New Los Angeles prosecutor ends cash bail for many offenses
District Attorney George Gascon also said he expects to end misdemeanor prosecutions of most first-time, nonviolent offenders
By James Queally
Los Angeles Times
LOS ANGELES — Los Angeles County District Attorney George Gascon announced sweeping policy changes as he took office Monday, including a plan to end the use of cash bail in the nation's largest court system and a ban on his prosecutors seeking sentencing enhancements in nearly all cases.
The dramatic reversals to deeply engrained, traditional law enforcement strategies in the nation's largest prosecutor's office also include plans to review thousands of old cases to determine whether lighter sentences or a prisoner's release should be sought, Gascon said in speech after being sworn in. Gascon also said he expects to bring an end to misdemeanor prosecutions of most first-time, nonviolent offenders.
"I recognize for many this is a new path ... whether you are a protester, a police officer or a prosecutor, I ask you to walk with me. I ask you to join me on this journey," he said. "We can break the multigenerational cycles of violence, trauma and arrest and recidivism that has led America to incarcerate more people than any other nation."
During his contentious campaign against the incumbent D.A., Jackie Lacey, Gascon had vowed more big changes, including barring prosecutors from seeking the death penalty in new cases and to end the practice of trying juveniles as adults. He followed through on both of those campaign promises Monday, announcing them among the slew of new policies he is implementing.
The moves have already drawn concerns from the ranks of the 1,200 deputy district attorneys who will now serve under Gascon, some of whom have complained that the new top prosecutor drew up many of these new positions without input from the office he is now set to oversee.
Under the policy Gascon laid out, beginning Jan. 1, the use of cash bail will end in L.A. County. Instead, prosecutors will be directed to ask judges to release defendants while their cases move through the courts, except when someone is accused of homicide or a small number of other serious crimes. In those cases, prosecutors will seek to have defendants kept in custody.
During his time as D.A. in San Francisco, Gascon pursued a similar undoing of the bail system, which critics have assailed as being rife with inequities that favor the wealthy over the poor. In its place, he championed the use of risk assessment tools, which evaluate the likelihood that a defendant will commit more crimes if released. L.A. County's court system tested the use of a similar tool last year, but Gascon's announcement suggested a clean break from pretrial incarceration for the vast majority of the people accused of crimes in the county.
The office will also stop filing misdemeanor charges against first-time offenders accused of nonviolent misdemeanors whose crimes were largely driven by poverty or addiction, Gascon said. The move again mirrored one he made in San Francisco, although it was not clear how that policy would affect jurisdictions in the sprawling county such as the cities of Los Angeles and Long Beach that prosecute misdemeanor crimes on their own.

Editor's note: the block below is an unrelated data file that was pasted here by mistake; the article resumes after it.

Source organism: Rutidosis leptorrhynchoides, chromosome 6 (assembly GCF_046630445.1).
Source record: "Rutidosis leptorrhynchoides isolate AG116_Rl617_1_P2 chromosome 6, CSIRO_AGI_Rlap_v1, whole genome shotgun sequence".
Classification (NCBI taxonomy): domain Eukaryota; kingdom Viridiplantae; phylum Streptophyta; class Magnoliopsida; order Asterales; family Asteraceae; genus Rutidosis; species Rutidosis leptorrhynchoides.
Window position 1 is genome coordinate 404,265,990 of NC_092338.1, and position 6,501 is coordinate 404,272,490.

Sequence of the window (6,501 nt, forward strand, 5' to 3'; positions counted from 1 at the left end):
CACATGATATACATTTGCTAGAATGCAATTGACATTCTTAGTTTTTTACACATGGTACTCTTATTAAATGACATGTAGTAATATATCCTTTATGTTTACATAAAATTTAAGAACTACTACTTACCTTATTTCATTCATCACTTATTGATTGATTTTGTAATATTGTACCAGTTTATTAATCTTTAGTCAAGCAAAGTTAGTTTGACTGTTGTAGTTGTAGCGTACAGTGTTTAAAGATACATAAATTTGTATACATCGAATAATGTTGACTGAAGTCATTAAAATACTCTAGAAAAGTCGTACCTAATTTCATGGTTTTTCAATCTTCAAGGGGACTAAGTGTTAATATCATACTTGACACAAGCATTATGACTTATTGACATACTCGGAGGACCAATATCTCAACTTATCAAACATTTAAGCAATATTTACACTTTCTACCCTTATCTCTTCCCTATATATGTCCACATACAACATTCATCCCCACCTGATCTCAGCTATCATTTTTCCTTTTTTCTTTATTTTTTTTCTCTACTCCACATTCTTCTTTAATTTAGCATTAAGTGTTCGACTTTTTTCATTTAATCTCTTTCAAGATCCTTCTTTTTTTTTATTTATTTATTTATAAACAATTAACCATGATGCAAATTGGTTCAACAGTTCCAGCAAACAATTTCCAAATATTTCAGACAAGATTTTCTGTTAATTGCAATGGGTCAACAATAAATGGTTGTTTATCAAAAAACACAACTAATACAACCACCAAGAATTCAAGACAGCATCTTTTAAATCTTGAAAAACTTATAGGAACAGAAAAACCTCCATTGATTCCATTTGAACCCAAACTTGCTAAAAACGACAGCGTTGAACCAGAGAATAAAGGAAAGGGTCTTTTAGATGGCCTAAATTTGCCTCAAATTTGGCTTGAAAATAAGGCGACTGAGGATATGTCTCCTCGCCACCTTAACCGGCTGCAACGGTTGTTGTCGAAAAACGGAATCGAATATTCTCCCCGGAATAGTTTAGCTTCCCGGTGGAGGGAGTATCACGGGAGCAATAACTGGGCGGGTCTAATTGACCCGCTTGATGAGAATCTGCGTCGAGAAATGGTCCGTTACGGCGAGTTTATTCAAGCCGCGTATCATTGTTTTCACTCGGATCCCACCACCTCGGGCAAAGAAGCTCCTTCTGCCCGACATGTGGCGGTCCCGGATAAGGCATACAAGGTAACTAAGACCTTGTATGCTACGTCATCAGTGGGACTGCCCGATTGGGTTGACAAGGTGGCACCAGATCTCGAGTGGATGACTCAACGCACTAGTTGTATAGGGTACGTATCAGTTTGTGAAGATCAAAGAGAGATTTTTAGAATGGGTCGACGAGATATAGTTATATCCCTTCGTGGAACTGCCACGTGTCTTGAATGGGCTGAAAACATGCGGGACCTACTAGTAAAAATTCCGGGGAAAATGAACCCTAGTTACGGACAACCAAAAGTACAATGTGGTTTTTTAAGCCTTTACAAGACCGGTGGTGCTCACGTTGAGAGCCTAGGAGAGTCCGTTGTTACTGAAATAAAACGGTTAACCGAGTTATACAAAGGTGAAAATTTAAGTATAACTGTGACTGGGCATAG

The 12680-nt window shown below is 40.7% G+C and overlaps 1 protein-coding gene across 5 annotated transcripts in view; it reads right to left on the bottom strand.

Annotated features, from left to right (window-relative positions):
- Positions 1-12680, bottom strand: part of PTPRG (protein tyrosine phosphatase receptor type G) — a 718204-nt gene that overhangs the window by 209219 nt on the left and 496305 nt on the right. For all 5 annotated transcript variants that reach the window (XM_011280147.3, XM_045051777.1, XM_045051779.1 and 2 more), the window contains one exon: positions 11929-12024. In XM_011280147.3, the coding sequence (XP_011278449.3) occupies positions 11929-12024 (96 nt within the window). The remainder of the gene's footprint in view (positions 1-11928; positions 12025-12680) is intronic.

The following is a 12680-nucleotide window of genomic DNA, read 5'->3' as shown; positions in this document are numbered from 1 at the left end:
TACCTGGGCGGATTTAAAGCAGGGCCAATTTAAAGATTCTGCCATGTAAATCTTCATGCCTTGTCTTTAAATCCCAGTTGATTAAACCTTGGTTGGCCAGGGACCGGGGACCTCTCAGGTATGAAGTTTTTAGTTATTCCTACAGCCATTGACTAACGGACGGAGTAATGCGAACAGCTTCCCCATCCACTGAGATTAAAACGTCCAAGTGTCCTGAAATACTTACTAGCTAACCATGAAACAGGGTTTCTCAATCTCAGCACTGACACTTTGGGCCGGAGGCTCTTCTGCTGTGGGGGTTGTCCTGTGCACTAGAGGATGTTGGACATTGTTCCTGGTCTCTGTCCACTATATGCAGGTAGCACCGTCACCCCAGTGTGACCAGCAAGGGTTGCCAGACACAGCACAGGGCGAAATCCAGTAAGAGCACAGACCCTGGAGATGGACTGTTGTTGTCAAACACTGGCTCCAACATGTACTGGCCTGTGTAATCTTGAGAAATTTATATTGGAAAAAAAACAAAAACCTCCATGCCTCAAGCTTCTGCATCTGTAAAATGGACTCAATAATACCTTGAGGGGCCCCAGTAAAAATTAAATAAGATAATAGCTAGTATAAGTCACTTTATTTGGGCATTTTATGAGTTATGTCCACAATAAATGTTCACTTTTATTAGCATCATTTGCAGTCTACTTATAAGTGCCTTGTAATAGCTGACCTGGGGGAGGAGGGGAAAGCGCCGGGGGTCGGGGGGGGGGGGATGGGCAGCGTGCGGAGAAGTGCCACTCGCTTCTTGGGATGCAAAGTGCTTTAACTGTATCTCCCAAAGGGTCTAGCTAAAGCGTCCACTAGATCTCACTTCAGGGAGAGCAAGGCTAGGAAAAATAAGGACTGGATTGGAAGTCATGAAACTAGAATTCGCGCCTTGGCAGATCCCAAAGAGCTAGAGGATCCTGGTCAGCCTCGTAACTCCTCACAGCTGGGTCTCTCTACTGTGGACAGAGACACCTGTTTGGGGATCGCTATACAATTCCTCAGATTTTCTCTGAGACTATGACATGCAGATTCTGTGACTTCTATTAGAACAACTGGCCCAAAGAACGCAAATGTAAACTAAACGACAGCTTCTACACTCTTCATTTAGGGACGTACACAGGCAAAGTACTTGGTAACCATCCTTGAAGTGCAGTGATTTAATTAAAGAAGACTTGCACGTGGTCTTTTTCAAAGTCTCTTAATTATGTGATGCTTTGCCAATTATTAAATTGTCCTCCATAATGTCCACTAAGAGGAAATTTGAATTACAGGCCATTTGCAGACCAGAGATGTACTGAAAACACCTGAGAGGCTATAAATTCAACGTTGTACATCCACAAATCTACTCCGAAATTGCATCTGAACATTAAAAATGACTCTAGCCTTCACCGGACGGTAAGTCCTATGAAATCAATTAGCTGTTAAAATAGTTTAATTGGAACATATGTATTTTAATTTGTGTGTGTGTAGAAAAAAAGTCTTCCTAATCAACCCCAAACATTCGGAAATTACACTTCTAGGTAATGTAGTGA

Nearly 10% of all misdemeanor cases presented to Gascon during his time in office in the Bay Area were diverted to pretrial alternative sentencing programs. Criminal justice reform activists generally support such reforms, saying they reduce crime in the long term by sparing people criminal records that make finding work or housing difficult. Law enforcement officials, however, often contend prosecuting people serves as a deterrent that cuts down on repeat offenders.
Gascon also said he would put an end to the use of sentencing enhancements, which prosecutors have long used to win longer sentences for people who, for example, are alleged to belong to gangs or used a firearm while committing a crime. Gascon has criticized the enhancements, saying they have led to excessive time behind bars for a wide range of defendants. The district attorney's office, he said, will review "thousands" of cases in which defendants in L.A. County were sentenced under the enhancement rules — a move that could lead to prisoners having their sentences reduced or, in some cases, being released.
Along with promising to reopen four police shooting cases that Lacey declined to prosecute, Gascon also announced the creation of a use-of-force review board that will investigate a number of other police killings going back to 2012 for possible prosecution. Families of those killed by police in L.A. County will also now be able to seek the same services as crime victims from the district attorney's office.
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